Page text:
Public Officials Cannot Use “Religious Freedom” to Justify Nonfeasance

In a brief, one-sentence order, the United States Supreme Court rejected a request by a Kentucky county clerk to stay a U.S. District Court ruling that ordered her to issue marriage licenses to same-sex couples. In the months following the Supreme Court’s ruling in Obergefell v. Hodges, which held that same-sex couples have a constitutional right to marry, Rowan County clerk Kim Davis has refused to issue marriage licenses to same-sex couples — and in fact, has stopped issuing marriage licenses altogether. Davis, an Apostolic Christian, does not believe same-sex couples have a right to be married, and argues that forcing her to do her job would violate her “religious liberties.”

Davis was sued shortly after the Supreme Court’s decision in June and in mid-August, U.S. District Court judge David Bunning ordered her to issue licenses to qualified couples. Davis appealed the injunction to the Sixth Circuit Court of Appeals, which issued a temporary stay that expired on August 31. Prior to its expiration, Davis asked U.S. Supreme Court justice Elena Kagan to extend the stay. Justice Kagan referred the request to the full court, which summarily rejected Davis’s petition:

The application for stay presented to Justice Kagan and by her referred to the Court is denied.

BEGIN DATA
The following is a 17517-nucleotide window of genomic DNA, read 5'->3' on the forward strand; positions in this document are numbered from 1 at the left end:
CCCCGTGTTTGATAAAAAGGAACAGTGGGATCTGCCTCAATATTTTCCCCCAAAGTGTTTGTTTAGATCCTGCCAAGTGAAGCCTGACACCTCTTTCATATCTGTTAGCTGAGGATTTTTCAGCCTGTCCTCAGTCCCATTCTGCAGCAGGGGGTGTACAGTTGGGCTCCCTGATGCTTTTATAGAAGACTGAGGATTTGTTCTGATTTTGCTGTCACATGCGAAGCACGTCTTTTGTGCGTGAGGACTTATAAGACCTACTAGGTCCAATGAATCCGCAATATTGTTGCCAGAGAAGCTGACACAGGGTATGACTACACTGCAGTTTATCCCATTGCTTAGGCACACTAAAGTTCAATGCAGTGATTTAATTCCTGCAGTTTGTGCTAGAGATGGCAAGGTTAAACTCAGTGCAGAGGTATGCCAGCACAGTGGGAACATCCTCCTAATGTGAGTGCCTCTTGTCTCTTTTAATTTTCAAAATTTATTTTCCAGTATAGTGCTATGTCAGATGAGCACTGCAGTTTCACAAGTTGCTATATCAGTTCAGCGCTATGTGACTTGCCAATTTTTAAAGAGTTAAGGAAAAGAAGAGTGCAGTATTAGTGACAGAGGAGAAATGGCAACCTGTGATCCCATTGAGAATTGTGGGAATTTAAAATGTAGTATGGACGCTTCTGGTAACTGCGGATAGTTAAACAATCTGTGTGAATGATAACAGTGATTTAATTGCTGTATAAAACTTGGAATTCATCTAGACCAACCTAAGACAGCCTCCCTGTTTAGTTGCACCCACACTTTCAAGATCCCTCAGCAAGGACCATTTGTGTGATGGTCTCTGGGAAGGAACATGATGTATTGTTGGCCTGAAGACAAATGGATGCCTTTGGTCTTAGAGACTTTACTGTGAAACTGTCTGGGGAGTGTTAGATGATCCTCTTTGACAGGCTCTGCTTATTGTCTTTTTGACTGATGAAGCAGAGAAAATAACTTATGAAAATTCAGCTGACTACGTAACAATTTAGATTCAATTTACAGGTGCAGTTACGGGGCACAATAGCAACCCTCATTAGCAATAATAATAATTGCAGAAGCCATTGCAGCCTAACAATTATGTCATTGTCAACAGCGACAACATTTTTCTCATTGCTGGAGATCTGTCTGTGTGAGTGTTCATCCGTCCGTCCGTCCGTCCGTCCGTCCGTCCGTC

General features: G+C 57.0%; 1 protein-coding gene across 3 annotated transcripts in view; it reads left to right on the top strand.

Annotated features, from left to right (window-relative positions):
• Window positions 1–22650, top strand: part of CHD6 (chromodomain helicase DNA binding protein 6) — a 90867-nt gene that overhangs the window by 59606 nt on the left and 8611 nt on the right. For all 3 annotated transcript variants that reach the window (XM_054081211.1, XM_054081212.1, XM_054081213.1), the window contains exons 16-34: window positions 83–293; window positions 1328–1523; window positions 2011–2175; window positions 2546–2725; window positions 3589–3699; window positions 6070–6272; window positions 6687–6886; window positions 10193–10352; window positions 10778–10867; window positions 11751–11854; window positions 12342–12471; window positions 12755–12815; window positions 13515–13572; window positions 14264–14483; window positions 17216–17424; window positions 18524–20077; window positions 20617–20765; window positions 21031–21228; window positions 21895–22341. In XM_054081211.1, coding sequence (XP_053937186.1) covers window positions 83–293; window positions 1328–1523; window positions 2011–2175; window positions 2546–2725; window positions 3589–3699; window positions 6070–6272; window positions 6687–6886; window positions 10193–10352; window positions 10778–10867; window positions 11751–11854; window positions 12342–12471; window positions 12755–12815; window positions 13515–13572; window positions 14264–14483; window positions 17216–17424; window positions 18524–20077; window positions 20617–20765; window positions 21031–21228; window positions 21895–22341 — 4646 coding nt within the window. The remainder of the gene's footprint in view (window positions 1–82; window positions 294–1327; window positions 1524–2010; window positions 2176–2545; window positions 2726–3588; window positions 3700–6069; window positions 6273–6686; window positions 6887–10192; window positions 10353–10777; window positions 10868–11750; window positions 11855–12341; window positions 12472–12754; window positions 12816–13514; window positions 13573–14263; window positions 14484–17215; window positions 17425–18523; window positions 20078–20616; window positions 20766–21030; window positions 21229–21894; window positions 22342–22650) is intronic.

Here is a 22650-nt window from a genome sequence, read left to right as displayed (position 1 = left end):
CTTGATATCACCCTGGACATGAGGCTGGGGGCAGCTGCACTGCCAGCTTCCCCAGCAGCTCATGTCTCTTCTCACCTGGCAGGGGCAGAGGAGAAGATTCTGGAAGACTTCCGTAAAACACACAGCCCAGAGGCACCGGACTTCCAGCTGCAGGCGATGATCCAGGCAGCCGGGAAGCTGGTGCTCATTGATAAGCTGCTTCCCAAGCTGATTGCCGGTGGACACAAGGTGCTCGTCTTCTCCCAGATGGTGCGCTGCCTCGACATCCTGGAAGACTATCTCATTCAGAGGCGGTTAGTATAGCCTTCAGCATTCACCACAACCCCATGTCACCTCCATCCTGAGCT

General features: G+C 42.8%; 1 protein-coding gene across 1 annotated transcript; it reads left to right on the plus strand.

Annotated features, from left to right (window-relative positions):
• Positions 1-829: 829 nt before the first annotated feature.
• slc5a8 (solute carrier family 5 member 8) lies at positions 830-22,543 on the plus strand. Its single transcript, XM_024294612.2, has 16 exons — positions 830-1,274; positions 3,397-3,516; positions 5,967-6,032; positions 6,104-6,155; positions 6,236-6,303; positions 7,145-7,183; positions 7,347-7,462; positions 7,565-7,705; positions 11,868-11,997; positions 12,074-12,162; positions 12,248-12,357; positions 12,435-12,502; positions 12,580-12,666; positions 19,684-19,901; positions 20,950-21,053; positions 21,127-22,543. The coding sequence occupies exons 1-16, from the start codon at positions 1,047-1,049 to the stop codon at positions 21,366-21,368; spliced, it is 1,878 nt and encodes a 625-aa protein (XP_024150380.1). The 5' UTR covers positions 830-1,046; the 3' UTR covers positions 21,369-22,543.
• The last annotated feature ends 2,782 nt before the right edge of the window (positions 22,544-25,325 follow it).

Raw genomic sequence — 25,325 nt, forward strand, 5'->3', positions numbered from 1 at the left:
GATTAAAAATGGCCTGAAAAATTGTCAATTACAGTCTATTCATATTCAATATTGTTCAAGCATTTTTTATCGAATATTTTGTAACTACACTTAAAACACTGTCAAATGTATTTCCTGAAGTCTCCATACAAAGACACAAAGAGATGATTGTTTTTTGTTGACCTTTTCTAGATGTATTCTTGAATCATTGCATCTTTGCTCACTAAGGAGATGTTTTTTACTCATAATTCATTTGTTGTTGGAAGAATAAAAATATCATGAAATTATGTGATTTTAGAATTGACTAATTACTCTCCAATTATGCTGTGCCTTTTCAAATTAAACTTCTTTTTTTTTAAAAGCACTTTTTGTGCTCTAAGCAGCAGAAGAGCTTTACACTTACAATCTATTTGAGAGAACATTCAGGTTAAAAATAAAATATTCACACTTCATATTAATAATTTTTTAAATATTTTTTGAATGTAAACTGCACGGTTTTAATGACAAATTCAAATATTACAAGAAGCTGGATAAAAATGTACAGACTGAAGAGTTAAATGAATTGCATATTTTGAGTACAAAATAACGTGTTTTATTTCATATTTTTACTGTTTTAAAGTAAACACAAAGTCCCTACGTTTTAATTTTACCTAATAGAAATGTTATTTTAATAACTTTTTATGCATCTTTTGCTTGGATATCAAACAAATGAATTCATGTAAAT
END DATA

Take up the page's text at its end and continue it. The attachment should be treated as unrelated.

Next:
In the wake of the Supreme Court’s ruling, there was much speculation about what Davis would do next. Apparently, calmly accepting the outcome of the legal process and issuing marriage licenses was not one of the options. When her office opened on the morning of September 1, two same-sex couples entered and requested the issuance of marriage licenses. Both were told that Davis still refused to issue them licenses. When asked under what authority she was denying the lawful requests, she answered “Under God’s authority.”

One might hope that the Republican presidential candidates, who presumably are on the side of law and order, would acknowledge the fact that Davis is willfully defying the lawful authority of the federal courts. But one should not hold one’s breath. There has been a rising anti-authoritarian tide in the Republican party that rejects any institution that challenges its deeply-held beliefs (the courts, higher education, the federal government, even science itself). It’s more than a little ironic, given Davis’s insistence that God trumps the Supreme Court, that an anti-Sharia law organization is planning to sponsor a joint Trump-Cruz rally in Washington D.C. to voice opposition to the Iran nuclear deal negotiated by the Obama administration. The last I checked, no public official in the United States had refused to perform his or her legal obligations on the authority of Sharia law. It is apparently acceptable, at least to a portion of the country, for evangelical Christians to do so.

Let’s review, once again, the text of the First Amendment to the United States Constitution:

Congress shall make no law respecting an establishment of religion, or prohibiting the free exercise thereof; or abridging the freedom of speech, or of the press; or the right of the people peaceably to assemble, and to petition the Government for a redress of grievances.